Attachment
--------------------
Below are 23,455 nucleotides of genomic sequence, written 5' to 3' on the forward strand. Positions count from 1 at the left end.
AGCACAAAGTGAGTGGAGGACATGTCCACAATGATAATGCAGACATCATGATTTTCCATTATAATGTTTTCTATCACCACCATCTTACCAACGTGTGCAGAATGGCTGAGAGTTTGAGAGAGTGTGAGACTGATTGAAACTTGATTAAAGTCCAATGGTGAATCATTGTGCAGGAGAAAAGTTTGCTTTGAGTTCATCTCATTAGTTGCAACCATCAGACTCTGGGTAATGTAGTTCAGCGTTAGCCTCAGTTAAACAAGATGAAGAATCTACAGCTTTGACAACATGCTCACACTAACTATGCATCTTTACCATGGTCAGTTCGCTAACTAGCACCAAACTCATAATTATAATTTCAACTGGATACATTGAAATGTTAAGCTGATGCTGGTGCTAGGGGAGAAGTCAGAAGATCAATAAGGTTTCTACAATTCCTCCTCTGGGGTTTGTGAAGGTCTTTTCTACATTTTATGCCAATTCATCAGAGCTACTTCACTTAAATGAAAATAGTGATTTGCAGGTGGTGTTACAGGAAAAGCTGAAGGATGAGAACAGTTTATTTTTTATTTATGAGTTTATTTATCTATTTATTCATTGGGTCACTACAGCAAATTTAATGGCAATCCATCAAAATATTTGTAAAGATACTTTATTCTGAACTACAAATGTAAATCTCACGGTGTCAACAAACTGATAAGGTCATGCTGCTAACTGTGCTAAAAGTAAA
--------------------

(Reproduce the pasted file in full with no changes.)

Below are 23,455 nucleotides of genomic sequence, written 5' to 3' on the forward strand. Positions count from 1 at the left end.
AGCACAAAGTGAGTGGAGGACATGTCCACAATGATAATGCAGACATCATGATTTTCCATTATAATGTTTTCTATCACCACCATCTTACCAACGTGTGCAGAATGGCTGAGAGTTTGAGAGAGTGTGAGACTGATTGAAACTTGATTAAAGTCCAATGGTGAATCATTGTGCAGGAGAAAAGTTTGCTTTGAGTTCATCTCATTAGTTGCAACCATCAGACTCTGGGTAATGTAGTTCAGCGTTAGCCTCAGTTAAACAAGATGAAGAATCTACAGCTTTGACAACATGCTCACACTAACTATGCATCTTTACCATGGTCAGTTCGCTAACTAGCACCAAACTCATAATTATAATTTCAACTGGATACATTGAAATGTTAAGCTGATGCTGGTGCTAGGGGAGAAGTCAGAAGATCAATAAGGTTTCTACAATTCCTCCTCTGGGGTTTGTGAAGGTCTTTTCTACATTTTATGCCAATTCATCAGAGCTACTTCACTTAAATGAAAATAGTGATTTGCAGGTGGTGTTACAGGAAAAGCTGAAGGATGAGAACAGTTTATTTTTTATTTATGAGTTTATTTATCTATTTATTCATTGGGTCACTACAGCAAATTTAATGGCAATCCATCAAAATATTTGTAAAGATACTTTATTCTGAACTACAAATGTAAATCTCACGGTGTCAACAAACTGATAAGGTCATGCTGCTAACTGTGCTAAAAGTAAA